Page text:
2. Forward interventions are now published, but there is less transparency (given existing disclosures) with RBI purchases of forwards as compared with RBI purchase on the spot (which is simple and clean). Doing trades on the forward market is also attractive as a way to bypass limits on MSS. Indeed, Korea intervened forward precisely because it had exhausted the National Assembly's bond limits and didn't want to publically ask for an increase.
    When RBI purchases on the spot, the interest cost of MSS is borne by MOF, but when RBI purchases the forward, the forward premium is borne by the RBI. There has to be a strong reason to trade the forward, and I believe this lies in avoiding transparency and evading the MSS limits.
  3. When a central bank buys dollars forward it is taking a speculative position -- it can lose money if the spot rate subsequently appreciates. Such a loss would be very different from valuation losses on reserves, for it is a cash loss, which must go through the P+L account. Most central banks are terrified of this possibility, especially as there have been some well known cases of central banks incurring huge losses from such speculation. Korea's speculation lost the country billions a few years back, leading to National Assembly hearings.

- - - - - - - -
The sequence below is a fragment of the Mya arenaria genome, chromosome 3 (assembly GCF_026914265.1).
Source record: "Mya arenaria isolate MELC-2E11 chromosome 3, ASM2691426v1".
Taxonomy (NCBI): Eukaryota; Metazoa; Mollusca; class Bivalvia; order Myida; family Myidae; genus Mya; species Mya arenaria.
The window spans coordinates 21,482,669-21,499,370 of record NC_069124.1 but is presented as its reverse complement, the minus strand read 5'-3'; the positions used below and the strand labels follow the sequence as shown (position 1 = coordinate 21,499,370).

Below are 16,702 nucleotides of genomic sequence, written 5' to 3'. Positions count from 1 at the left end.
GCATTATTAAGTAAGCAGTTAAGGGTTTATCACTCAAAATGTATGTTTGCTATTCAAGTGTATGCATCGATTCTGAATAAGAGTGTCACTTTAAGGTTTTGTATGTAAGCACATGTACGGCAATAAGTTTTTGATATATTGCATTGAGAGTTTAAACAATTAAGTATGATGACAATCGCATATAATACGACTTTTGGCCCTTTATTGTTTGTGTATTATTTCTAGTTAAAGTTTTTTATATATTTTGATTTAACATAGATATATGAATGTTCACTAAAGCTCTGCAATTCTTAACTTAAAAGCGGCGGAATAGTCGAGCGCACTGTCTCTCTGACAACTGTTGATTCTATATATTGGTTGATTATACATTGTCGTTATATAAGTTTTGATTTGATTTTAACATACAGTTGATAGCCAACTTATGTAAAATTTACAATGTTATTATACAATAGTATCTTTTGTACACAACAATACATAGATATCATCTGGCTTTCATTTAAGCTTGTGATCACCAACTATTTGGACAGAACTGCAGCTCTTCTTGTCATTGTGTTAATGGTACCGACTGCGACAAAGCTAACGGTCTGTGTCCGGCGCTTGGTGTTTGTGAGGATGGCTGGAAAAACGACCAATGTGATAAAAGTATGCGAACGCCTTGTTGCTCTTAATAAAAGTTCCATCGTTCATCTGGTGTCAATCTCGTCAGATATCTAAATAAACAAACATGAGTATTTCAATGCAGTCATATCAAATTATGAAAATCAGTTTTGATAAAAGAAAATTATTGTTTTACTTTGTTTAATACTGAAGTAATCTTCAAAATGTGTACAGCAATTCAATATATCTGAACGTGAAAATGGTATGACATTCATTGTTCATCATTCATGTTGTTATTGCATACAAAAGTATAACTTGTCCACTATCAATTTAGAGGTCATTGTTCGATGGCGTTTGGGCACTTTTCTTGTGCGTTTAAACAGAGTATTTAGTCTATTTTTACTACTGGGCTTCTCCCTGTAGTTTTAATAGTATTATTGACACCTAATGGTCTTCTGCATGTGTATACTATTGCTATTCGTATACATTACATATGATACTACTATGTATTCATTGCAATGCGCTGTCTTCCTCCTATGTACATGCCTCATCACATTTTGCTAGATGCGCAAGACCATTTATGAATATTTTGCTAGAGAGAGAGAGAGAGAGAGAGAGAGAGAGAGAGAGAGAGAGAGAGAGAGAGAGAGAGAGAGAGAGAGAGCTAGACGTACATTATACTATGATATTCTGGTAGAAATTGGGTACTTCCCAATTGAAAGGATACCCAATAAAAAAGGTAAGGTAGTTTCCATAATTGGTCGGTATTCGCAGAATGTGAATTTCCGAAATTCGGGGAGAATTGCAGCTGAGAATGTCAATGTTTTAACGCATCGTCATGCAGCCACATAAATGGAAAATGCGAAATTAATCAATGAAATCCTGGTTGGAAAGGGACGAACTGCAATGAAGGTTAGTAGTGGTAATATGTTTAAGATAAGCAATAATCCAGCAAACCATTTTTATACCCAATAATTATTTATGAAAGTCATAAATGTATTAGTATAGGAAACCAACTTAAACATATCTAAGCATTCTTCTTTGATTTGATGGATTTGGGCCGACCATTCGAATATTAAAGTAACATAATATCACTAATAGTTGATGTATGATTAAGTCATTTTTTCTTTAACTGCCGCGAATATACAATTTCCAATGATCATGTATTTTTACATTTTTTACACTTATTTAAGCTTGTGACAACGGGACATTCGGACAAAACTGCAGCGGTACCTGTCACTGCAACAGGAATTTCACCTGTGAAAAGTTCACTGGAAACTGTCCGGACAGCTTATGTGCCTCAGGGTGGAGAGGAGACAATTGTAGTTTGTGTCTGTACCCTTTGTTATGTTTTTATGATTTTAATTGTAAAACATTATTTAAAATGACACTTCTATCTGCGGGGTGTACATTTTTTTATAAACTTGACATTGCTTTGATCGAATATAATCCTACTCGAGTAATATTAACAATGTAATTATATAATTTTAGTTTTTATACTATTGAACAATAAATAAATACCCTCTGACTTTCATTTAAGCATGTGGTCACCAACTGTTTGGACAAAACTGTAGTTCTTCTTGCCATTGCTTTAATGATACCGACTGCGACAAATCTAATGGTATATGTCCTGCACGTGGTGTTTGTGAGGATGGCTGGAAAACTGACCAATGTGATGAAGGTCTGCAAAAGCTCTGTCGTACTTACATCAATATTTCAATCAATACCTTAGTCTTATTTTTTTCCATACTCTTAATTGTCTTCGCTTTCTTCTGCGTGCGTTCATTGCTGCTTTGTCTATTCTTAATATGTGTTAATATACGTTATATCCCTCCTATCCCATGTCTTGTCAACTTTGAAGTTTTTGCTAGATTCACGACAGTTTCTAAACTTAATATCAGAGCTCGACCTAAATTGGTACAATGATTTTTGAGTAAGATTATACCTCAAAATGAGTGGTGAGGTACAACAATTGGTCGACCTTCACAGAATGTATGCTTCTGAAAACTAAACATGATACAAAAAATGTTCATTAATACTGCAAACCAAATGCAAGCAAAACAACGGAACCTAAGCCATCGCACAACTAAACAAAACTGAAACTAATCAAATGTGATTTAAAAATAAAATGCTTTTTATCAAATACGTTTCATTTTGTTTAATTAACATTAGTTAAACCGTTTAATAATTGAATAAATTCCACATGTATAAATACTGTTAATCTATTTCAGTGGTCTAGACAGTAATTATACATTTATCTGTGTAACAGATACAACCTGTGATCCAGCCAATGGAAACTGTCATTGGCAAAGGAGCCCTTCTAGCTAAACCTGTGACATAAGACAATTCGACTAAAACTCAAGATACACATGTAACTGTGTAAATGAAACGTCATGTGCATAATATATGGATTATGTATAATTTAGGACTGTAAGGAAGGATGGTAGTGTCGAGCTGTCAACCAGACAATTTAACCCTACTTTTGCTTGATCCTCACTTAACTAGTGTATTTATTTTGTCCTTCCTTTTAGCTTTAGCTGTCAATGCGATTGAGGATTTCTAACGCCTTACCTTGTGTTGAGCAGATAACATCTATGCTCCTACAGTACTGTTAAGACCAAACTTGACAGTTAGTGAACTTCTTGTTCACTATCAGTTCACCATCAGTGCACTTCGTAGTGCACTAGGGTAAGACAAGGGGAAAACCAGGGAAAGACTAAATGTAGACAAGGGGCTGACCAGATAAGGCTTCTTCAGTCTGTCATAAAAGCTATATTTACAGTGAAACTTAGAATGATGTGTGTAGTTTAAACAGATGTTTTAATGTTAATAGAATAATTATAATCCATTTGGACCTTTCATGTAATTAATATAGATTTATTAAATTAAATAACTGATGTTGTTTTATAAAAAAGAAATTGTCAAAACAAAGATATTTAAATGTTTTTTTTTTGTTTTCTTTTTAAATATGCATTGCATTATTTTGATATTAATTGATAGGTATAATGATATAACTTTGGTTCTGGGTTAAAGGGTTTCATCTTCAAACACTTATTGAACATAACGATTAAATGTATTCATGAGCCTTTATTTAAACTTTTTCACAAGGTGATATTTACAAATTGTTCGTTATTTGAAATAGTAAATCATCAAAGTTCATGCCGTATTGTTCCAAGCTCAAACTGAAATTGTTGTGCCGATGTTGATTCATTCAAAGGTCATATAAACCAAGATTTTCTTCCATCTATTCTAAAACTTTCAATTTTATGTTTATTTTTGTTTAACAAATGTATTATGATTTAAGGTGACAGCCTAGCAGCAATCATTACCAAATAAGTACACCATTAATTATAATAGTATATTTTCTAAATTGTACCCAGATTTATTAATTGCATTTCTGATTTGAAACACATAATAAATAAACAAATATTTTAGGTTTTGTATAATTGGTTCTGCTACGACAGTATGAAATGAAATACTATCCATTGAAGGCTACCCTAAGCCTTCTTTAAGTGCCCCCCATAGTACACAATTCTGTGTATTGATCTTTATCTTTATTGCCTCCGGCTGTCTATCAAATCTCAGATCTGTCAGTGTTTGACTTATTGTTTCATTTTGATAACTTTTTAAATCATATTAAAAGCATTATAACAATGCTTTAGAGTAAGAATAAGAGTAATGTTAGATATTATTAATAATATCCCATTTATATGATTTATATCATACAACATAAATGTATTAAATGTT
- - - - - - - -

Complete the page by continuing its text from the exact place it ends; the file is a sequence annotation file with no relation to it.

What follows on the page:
4. Precisely because central banks are worried about such outcomes, speculative positions distort exchange rate policy. Once the central bank has placed a bet on the movement of the exchange rate, it will not want to let the rate go the other way. So policy becomes subordinated to the need to avoid losses (eg, Philippines in the 1980s and 1990s). A large forward position becomes an incentive to reduce exchange rate flexibility, to force the spot exchange rate to go to places that makes the authors of the forward position look smart. Or sometimes the speculative bets are increased to counter the market pressure, ultimately resulting in huge losses. This is what happened in Thailand and Korea. The initial bets were small, but since the exchange market pressure refused to subside, the central banks' positions just grew and grew, ultimately resulting in enormous losses.

In the delicate language of economists, RBI has an `inconsistent' monetary policy framework. The present structure of currency and interest rate policies are internally inconsistent. The private sector knows that this monetary policy regime will break down, which induces massive speculative pressures upon the regime. A sound monetary policy framework is one which is consistent, and thereby speculation-proof. A wise central bank would confront the inner contradictions, instead of looking for clever adventures. Such adventurism complicates the situation, and increases the cost of exiting from the present monetary policy regime.